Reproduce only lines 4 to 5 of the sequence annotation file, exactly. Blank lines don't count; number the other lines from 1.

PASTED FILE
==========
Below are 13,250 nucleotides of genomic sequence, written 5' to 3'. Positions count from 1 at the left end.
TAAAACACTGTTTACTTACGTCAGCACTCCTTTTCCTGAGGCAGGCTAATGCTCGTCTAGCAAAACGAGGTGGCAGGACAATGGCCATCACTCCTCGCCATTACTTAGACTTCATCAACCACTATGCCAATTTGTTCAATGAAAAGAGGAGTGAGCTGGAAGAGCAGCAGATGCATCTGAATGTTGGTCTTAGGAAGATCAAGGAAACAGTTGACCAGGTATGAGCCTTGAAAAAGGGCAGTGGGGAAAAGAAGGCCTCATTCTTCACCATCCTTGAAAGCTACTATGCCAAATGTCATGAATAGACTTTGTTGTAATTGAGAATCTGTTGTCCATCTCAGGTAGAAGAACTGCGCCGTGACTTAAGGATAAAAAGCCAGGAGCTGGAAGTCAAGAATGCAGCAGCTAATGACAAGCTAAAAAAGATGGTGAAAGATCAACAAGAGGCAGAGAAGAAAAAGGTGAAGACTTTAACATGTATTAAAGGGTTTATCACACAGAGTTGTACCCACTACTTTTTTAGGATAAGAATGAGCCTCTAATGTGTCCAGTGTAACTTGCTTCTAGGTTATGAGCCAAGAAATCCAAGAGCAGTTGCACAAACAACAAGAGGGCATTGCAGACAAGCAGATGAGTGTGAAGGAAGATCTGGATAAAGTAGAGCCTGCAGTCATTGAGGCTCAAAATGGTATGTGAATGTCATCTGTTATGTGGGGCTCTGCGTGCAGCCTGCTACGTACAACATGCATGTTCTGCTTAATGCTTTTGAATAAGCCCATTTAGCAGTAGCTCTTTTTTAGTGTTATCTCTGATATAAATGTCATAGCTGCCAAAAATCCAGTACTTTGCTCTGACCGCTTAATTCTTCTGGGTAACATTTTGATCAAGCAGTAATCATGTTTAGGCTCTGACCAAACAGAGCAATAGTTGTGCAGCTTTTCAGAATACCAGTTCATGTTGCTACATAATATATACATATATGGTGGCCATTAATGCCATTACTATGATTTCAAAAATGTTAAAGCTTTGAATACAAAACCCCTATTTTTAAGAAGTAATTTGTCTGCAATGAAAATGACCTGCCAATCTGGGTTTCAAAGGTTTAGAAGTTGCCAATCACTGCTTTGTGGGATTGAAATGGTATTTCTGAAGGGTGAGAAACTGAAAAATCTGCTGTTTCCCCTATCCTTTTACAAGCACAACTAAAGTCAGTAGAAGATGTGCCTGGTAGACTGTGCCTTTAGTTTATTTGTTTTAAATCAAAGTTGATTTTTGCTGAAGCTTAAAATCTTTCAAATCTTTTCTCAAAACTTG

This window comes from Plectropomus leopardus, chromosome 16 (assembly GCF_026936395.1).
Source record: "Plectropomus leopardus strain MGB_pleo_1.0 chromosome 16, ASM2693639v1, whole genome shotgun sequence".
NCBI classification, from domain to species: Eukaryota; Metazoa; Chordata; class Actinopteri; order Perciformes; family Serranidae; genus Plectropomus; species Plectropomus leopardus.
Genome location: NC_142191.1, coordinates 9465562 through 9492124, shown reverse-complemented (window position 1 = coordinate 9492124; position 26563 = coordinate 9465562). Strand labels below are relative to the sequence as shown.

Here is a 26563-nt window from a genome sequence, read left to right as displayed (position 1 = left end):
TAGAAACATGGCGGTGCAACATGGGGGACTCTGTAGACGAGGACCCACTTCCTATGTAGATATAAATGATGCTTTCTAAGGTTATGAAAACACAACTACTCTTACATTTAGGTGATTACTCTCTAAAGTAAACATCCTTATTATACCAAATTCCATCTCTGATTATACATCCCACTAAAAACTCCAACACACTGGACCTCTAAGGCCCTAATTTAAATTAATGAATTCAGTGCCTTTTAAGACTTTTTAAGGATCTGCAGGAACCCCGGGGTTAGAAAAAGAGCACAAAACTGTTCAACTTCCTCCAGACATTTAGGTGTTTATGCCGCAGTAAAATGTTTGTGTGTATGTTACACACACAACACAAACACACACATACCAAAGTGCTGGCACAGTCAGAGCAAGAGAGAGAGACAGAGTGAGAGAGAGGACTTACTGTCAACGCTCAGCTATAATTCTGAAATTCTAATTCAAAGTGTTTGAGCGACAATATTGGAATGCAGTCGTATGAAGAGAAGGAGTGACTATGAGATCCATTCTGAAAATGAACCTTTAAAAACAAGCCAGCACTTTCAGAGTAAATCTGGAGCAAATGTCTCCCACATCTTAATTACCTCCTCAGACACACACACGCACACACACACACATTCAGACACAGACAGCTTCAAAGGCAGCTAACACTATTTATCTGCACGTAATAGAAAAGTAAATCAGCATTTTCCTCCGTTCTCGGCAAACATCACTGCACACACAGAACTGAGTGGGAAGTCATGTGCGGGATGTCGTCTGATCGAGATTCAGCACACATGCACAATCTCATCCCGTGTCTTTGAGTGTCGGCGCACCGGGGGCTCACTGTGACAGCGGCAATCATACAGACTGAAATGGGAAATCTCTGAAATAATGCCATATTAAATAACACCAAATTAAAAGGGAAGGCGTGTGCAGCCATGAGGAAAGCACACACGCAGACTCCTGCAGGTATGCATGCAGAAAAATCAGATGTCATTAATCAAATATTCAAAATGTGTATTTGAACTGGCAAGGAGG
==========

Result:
Source record: "Plectropomus leopardus strain MGB_pleo_1.0 chromosome 16, ASM2693639v1, whole genome shotgun sequence".
NCBI classification, from domain to species: Eukaryota; Metazoa; Chordata; class Actinopteri; order Perciformes; family Serranidae; genus Plectropomus; species Plectropomus leopardus.